11. The recovery of the pair of knickers of the deceased in the house of the accused, further corroborated the evidence of BO (PW1). He, BO (PW1), testified that the accused was staying in his house alone.
12. Johnstone Othieno Othieno (PW4), BJO (PW3), Chrispinus Stephen Barasa (PW5) and Francis Omondi Ochola (PW6) testified that they were present when police officers recovered the underpants of the deceased from the house of the accused. They also testified that they were present when the sandals and a green lesso of the deceased were recovered.
13. PC Danston Wangila (PW7) testified that when they searched the house of the accused, they recovered a pair of underpants that was at the ceiling. It was identified as that of the deceased by her grandmother, BJO (PW3).
14. The evidence of these two children is further corroborated by the evidence of the clothes the body of the deceased was in when the recovery was made. This was in agreement with their evidence as to the clothes she was wearing when she went to fetch water.
15. The evidence against the accused is circumstantial. In the case of Mohamed & 3 Others vs. Republic 1 KLR 722 Osiemo Judge explained what circumstantial evidence is, as follows:
Circumstantial evidence means evidence that tends to prove a fact indirectly by proving other events or circumstances which afford a basis for reasonable inference of the occurrence of the fact at issue. The circumstances should be of a conclusive nature and tendency and they should be such as to exclude every hypothesis but the one proposed to be proved.
16. In order for any court to make inference of guilt from circumstantial evidence, such evidence must satisfy the conditions prescribed by the Court of Appeal in the case of Republic vs. Kipkering Arap Koskei & another 16 EACA 135, which held:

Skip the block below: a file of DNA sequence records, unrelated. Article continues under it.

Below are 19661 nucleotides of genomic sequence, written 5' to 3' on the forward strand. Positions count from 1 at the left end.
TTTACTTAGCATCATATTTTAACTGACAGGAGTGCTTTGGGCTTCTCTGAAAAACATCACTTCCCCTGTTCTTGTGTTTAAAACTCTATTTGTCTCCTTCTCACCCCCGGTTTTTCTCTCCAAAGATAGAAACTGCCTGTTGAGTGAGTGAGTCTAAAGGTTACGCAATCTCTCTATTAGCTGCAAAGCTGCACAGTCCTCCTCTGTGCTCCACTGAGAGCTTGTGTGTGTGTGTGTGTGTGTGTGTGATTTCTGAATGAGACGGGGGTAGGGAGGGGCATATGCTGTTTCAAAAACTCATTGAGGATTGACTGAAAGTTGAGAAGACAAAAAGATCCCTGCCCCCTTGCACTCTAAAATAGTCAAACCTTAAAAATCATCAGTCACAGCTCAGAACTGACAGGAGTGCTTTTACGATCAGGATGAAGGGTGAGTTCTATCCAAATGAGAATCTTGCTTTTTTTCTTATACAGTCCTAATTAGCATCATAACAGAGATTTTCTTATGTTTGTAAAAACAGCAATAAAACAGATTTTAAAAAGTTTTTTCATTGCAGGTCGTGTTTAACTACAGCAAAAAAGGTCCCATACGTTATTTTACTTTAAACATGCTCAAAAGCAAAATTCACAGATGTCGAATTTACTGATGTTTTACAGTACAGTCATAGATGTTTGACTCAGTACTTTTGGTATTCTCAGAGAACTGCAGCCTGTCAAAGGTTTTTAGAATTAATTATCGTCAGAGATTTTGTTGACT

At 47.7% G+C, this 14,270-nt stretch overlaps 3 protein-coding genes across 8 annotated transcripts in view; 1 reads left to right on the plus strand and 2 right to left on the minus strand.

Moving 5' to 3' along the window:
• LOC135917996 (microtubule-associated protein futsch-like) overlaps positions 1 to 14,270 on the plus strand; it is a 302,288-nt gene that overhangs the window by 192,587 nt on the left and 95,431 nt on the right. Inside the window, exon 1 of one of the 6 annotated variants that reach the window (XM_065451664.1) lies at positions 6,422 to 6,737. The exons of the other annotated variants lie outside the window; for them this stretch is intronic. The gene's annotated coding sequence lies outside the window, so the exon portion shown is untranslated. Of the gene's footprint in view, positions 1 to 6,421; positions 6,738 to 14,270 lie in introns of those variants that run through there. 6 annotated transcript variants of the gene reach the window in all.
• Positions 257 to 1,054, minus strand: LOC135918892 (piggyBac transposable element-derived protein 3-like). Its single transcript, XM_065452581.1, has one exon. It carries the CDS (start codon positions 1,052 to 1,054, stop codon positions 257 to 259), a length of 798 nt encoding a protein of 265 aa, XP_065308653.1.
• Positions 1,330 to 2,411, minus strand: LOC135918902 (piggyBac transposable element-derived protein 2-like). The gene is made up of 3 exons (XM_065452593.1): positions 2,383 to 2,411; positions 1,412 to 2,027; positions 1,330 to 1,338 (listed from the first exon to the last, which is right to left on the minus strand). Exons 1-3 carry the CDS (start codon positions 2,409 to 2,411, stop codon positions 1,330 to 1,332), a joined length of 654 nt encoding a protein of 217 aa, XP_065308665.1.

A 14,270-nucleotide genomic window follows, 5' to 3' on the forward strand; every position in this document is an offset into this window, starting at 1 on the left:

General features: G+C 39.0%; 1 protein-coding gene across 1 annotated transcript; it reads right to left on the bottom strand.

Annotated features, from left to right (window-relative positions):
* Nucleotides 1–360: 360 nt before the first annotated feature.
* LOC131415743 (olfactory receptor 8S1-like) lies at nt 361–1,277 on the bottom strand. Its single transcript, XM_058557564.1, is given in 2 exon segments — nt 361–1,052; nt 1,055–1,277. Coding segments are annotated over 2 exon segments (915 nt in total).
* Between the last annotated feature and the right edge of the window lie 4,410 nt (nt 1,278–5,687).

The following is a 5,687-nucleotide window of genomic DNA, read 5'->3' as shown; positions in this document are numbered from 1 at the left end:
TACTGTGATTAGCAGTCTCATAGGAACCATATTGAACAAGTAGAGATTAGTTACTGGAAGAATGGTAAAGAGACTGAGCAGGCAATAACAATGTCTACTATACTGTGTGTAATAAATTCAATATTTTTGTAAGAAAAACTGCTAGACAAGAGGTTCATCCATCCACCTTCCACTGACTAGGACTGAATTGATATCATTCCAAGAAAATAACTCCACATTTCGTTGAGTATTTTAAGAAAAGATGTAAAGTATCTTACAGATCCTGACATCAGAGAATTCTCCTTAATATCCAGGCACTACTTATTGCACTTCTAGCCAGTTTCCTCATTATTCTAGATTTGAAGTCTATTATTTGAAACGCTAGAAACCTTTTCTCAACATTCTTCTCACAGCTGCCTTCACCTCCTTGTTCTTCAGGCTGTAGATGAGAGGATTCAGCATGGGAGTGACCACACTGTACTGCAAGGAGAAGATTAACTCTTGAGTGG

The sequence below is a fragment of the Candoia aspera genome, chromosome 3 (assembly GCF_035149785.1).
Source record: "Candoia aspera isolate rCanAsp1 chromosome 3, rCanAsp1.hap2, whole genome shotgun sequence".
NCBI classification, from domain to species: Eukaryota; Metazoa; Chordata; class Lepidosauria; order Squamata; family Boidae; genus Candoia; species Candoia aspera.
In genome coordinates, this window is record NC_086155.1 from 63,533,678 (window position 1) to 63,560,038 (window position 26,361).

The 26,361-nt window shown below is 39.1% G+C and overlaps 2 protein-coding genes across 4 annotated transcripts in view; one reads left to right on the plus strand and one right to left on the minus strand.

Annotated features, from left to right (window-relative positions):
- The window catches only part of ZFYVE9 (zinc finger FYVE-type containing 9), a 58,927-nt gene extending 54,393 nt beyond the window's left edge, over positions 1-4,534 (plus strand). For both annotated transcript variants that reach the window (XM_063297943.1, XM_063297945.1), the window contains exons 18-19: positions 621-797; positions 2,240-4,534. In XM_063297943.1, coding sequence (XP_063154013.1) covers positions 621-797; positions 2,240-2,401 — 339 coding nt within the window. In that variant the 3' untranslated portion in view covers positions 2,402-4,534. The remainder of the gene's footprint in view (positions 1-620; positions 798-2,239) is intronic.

In order to justify the inference of guilt, the inculpatory facts must be incompatible with the innocence of the accused, and incapable of explanation upon any other reasonable hypothesis than that of his guilt.
17. In the instant case, the evidence on record is overwhelming against the accused and displaces his defence as mere denial.
18. In order for a conviction for the offence of murder to be founded on the evidence on record, the prosecution must prove the existence of malice aforethought. In Black’s Law dictionary, 10th Edition malice aforethought is defined as:
The requisite mental state for common-law murder, encompassing any one of the following (1) the intent to kill (2) the intent to inflict grievous bodily harm (3) extremely reckless difference to the value of human life (the so-called “abandoned and malignant heart”), or (4) the intent to commit a dangerous felony (which leads to culpability under the felony-murder rule).
19. Section 206 of the Penal Code gives instances when malice aforethought may be proved. It provides:
Malice aforethought shall be deemed to be established by evidence proving any one or more of the following circumstances—
(a) an intention to cause the death of or to do grievous harm to any person, whether that person is the person actually killed or not;
(b) knowledge that the act or omission causing death will probably cause the death of or grievous harm to some person, whether that person is the person actually killed or not, although such knowledge is accompanied by indifference whether death or grievous bodily harm is caused or not, or by a wish that it may not be caused;
(c) an intent to commit a felony;
(d) an intention by the act or omission to facilitate the flight or escape from custody of any person who has committed or attempted to commit a felony.
20. The prosecution did not adduce evidence to prove the existence of malice aforethought. I therefore find that the offence of murder was not proved against the accused. I accordingly acquit him of the said offence. However, the prosecution has proved the offence of manslaughter beyond any reasonable doubt. I find him guilty and convict him for the offence of manslaughter contrary to Section 202 as read with Section 205 of the Penal Code.
DELIVERED and SIGNED at BUSIA this 2nd day of December, 2020.
KIARIE WAWERU KIARIE